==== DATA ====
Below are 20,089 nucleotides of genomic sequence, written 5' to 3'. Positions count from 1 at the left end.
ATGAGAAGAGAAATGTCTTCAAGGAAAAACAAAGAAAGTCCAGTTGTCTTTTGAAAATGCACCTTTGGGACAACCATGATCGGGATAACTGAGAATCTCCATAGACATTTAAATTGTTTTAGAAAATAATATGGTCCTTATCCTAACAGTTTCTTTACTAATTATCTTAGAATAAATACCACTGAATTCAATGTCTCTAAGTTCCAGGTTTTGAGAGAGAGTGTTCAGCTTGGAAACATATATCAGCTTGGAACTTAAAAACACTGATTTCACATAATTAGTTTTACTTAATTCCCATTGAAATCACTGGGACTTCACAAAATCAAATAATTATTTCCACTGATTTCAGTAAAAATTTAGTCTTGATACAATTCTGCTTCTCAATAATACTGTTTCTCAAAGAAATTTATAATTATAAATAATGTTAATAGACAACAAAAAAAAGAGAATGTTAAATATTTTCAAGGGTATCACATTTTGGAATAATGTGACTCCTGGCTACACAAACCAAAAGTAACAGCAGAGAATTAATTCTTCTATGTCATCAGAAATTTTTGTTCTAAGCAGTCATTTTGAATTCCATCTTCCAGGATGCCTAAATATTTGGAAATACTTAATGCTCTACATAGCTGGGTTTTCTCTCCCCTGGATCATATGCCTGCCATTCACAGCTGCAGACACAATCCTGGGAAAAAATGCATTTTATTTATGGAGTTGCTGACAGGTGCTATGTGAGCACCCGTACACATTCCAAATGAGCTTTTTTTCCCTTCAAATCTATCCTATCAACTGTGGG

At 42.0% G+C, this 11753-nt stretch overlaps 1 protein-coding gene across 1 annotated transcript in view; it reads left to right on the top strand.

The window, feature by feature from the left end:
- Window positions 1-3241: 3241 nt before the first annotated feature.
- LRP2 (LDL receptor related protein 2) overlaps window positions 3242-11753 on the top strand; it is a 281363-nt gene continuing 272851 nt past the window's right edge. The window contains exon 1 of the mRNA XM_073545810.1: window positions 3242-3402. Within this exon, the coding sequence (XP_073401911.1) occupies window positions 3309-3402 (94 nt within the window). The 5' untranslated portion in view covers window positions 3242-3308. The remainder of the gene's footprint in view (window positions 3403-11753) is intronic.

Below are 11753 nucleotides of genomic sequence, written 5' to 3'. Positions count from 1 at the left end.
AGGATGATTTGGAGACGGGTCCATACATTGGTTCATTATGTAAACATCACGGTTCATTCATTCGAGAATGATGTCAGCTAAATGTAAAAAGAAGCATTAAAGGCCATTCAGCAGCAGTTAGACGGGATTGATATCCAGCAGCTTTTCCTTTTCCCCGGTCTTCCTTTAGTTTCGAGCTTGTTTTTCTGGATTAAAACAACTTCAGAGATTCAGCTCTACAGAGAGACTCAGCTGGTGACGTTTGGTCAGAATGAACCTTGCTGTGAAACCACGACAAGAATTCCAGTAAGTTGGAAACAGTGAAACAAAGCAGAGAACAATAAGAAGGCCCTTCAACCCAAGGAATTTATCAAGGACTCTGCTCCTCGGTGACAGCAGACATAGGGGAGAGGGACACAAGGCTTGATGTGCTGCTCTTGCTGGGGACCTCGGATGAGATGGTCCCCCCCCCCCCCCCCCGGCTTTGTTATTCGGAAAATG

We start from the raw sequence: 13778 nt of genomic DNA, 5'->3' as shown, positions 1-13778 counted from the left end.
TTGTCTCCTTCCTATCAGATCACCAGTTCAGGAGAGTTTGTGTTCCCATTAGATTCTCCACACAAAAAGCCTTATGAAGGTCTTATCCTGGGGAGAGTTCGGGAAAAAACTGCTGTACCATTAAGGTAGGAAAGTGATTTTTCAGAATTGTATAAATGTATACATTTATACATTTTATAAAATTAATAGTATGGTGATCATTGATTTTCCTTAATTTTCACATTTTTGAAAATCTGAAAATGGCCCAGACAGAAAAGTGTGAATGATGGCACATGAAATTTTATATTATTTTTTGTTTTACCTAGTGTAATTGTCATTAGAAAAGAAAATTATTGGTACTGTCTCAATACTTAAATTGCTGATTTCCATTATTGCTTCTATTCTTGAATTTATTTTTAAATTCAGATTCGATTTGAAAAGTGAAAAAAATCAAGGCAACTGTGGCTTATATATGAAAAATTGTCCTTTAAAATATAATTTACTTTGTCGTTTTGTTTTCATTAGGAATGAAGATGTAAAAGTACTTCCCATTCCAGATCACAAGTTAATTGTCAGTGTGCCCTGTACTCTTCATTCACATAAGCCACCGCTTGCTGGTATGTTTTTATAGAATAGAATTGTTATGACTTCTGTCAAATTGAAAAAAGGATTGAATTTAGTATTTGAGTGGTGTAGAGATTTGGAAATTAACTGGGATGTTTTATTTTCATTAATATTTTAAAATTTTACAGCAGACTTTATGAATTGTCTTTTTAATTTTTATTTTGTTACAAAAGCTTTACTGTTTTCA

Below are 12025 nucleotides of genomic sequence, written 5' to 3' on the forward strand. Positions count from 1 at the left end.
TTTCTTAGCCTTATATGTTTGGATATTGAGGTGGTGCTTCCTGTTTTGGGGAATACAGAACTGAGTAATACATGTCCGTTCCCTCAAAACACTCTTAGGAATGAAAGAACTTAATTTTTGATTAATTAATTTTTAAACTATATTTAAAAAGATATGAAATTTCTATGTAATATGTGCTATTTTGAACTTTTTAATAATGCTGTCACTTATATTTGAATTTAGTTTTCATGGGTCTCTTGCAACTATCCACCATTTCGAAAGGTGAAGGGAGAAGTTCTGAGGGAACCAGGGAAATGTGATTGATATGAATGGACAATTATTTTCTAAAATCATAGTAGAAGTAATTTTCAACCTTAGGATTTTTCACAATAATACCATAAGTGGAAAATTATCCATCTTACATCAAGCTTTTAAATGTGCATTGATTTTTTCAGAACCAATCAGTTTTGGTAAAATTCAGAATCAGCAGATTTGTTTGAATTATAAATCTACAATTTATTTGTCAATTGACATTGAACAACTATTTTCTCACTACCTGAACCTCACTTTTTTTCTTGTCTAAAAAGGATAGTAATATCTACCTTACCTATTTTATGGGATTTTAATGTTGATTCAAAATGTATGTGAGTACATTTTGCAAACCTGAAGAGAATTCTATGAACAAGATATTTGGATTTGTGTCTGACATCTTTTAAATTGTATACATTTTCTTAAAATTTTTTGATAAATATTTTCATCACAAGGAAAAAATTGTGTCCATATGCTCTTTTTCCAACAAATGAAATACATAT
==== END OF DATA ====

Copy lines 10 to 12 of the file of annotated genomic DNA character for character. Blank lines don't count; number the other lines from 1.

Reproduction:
TTGTCTCCTTCCTATCAGATCACCAGTTCAGGAGAGTTTGTGTTCCCATTAGATTCTCCACACAAAAAGCCTTATGAAGGTCTTATCCTGGGGAGAGTTCGGGAAAAAACTGCTGTACCATTAAGGTAGGAAAGTGATTTTTCAGAATTGTATAAATGTATACATTTATACATTTTATAAAATTAATAGTATGGTGATCATTGATTTTCCTTAATTTTCACATTTTTGAAAATCTGAAAATGGCCCAGACAGAAAAGTGTGAATGATGGCACATGAAATTTTATATTATTTTTTGTTTTACCTAGTGTAATTGTCATTAGAAAAGAAAATTATTGGTACTGTCTCAATACTTAAATTGCTGATTTCCATTATTGCTTCTATTCTTGAATTTATTTTTAAATTCAGATTCGATTTGAAAAGTGAAAAAAATCAAGGCAACTGTGGCTTATATATGAAAAATTGTCCTTTAAAATATAATTTACTTTGTCGTTTTGTTTTCATTAGGAATGAAGATGTAAAAGTACTTCCCATTCCAGATCACAAGTTAATTGTCAGTGTGCCCTGTACTCTTCATTCACATAAGCCACCGCTTGCTGGTATGTTTTTATAGAATAGAATTGTTATGACTTCTGTCAAATTGAAAAAAGGATTGAATTTAGTATTTGAGTGGTGTAGAGATTTGGAAATTAACTGGGATGTTTTATTTTCATTAATATTTTAAAATTTTACAGCAGACTTTATGAATTGTCTTTTTAATTTTTATTTTGTTACAAAAGCTTTACTGTTTTCA

Below are 12025 nucleotides of genomic sequence, written 5' to 3' on the forward strand. Positions count from 1 at the left end.
TTTCTTAGCCTTATATGTTTGGATATTGAGGTGGTGCTTCCTGTTTTGGGGAATACAGAACTGAGTAATACATGTCCGTTCCCTCAAAACACTCTTAGGAATGAAAGAACTTAATTTTTGATTAATTAATTTTTAAACTATATTTAAAAAGATATGAAATTTCTATGTAATATGTGCTATTTTGAACTTTTTAATAATGCTGTCACTTATATTTGAATTTAGTTTTCATGGGTCTCTTGCAACTATCCACCATTTCGAAAGGTGAAGGGAGAAGTTCTGAGGGAACCAGGGAAATGTGATTGATATGAATGGACAATTATTTTCTAAAATCATAGTAGAAGTAATTTTCAACCTTAGGATTTTTCACAATAATACCATAAGTGGAAAATTATCCATCTTACATCAAGCTTTTAAATGTGCATTGATTTTTTCAGAACCAATCAGTTTTGGTAAAATTCAGAATCAGCAGATTTGTTTGAATTATAAATCTACAATTTATTTGTCAATTGACATTGAACAACTATTTTCTCACTACCTGAACCTCACTTTTTTTCTTGTCTAAAAAGGATAGTAATATCTACCTTACCTATTTTATGGGATTTTAATGTTGATTCAAAATGTATGTGAGTACATTTTGCAAACCTGAAGAGAATTCTATGAACAAGATATTTGGATTTGTGTCTGACATCTTTTAAATTGTATACATTTTCTTAAAATTTTTTGATAAATATTTTCATCACAAGGAAAAAATTGTGTCCATATGCTCTTTTTCCAACAAATGAAATACATAT